Although probability of being in response was considered as a useful method to assess response over time in the statistical literature during the last decades, very few applications can be found in clinical research. In one recent paper, Huang et al. used PBR (referred to as PBIR by Huang et al.) to compare different treatments for renal cell carcinoma .
In this post-hoc analysis, we applied PBR to the REACH3 study data to show the benefit of this method when assessing efficacy of cGvHD treatments. PBR provides easily interpretable curves presenting simultaneously the time from treatment start to first response and subsequent failure based on all randomized patients. Results obtained in REACH3 clearly illustrate the superiority of ruxolitinib versus BAT, further confirming the results reported in the original study publication . PBR offers a visual comparison of efficacy over time between treatment arms based on all patients and the entire study period. In contrast, DOR estimates time from first response and visualizes duration of response for the subgroup of patients who responded to treatment only, which can result in a biased assessment of treatment benefit (for example, if a higher percentage of patients reaches the response state in the experimental than in the control arm).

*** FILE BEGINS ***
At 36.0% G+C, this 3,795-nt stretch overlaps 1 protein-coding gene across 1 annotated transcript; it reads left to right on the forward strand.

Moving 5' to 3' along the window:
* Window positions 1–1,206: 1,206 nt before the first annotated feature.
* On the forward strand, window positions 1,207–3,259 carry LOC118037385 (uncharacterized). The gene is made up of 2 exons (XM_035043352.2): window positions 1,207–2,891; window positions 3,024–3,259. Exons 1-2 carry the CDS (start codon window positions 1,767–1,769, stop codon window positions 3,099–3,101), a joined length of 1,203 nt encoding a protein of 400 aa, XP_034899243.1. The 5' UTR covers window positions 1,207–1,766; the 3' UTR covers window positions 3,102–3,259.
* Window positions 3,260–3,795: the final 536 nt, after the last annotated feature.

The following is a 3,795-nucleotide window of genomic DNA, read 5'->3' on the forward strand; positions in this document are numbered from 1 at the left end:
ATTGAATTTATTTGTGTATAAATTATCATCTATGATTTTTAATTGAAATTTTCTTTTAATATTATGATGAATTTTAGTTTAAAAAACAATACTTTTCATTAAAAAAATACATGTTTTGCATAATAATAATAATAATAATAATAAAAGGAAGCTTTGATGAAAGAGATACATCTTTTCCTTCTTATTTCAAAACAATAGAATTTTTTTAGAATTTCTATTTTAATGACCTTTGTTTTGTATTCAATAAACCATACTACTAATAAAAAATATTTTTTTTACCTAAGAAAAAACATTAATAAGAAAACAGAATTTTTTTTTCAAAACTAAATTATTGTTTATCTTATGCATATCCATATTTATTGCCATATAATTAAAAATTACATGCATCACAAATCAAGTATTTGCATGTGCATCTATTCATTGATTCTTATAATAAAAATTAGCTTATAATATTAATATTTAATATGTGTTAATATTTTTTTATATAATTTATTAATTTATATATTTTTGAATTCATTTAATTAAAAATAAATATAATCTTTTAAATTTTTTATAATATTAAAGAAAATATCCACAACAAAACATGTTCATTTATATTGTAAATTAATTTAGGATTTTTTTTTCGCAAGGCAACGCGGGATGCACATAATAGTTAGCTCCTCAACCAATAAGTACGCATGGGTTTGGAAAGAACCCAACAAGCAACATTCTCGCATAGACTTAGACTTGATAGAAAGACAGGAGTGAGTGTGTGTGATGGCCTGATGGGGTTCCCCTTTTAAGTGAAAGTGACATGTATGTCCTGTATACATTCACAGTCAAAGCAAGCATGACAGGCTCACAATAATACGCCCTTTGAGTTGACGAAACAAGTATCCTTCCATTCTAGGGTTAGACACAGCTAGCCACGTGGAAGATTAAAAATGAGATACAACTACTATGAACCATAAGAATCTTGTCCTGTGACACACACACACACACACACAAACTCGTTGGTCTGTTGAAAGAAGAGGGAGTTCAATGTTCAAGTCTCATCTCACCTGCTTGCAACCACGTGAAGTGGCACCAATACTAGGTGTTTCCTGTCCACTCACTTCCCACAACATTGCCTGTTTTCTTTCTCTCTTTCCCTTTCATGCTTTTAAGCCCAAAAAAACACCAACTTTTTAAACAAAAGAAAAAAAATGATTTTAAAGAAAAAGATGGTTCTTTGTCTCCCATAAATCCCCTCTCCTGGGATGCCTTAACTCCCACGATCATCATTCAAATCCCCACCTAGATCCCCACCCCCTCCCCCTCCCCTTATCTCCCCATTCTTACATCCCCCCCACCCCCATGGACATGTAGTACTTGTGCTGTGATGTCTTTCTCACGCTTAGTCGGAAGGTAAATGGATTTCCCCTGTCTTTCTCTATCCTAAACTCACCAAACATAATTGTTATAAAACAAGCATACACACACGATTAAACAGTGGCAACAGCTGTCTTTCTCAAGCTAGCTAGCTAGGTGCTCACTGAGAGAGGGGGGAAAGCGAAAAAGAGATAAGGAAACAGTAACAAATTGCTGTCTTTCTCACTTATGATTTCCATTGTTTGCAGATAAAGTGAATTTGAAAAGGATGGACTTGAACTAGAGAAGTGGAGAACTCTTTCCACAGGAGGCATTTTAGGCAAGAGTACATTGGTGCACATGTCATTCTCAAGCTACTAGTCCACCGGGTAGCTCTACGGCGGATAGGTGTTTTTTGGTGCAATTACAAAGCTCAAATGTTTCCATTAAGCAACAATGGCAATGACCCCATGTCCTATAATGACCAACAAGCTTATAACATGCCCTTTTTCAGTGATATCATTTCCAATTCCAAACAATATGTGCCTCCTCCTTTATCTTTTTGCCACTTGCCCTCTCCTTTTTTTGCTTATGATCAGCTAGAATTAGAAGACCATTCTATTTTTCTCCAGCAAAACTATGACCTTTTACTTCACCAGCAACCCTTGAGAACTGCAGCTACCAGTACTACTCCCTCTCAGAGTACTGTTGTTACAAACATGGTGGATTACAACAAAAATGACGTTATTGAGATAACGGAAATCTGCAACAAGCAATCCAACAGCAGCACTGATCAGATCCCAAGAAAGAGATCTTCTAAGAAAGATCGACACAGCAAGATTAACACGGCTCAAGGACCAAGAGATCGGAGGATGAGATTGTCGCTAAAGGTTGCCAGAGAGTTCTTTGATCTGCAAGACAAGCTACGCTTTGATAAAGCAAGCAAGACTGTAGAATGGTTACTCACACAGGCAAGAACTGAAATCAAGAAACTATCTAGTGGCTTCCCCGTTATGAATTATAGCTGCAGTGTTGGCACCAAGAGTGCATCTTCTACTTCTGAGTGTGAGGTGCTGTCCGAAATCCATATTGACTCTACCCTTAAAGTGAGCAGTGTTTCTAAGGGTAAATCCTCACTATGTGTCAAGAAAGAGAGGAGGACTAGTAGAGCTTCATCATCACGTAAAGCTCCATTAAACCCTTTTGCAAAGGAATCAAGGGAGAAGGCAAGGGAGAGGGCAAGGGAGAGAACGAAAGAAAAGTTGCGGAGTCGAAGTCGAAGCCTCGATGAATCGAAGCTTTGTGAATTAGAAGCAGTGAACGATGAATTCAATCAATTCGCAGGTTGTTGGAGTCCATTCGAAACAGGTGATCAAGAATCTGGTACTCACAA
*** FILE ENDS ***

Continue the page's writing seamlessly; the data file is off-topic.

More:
The multistate model and the resulting estimated PBR function considered in this paper were defined in alignment with the definition of efficacy endpoints as pre-specified in the REACH3 study protocol. The design of this multistate model (PBR function), allowing transition from state 0 = not in response to state 1 = in response but NOT state 1 to state 0, as well as the definition of events for the end of response are based on exactly the same criteria as REACH3 efficacy endpoints.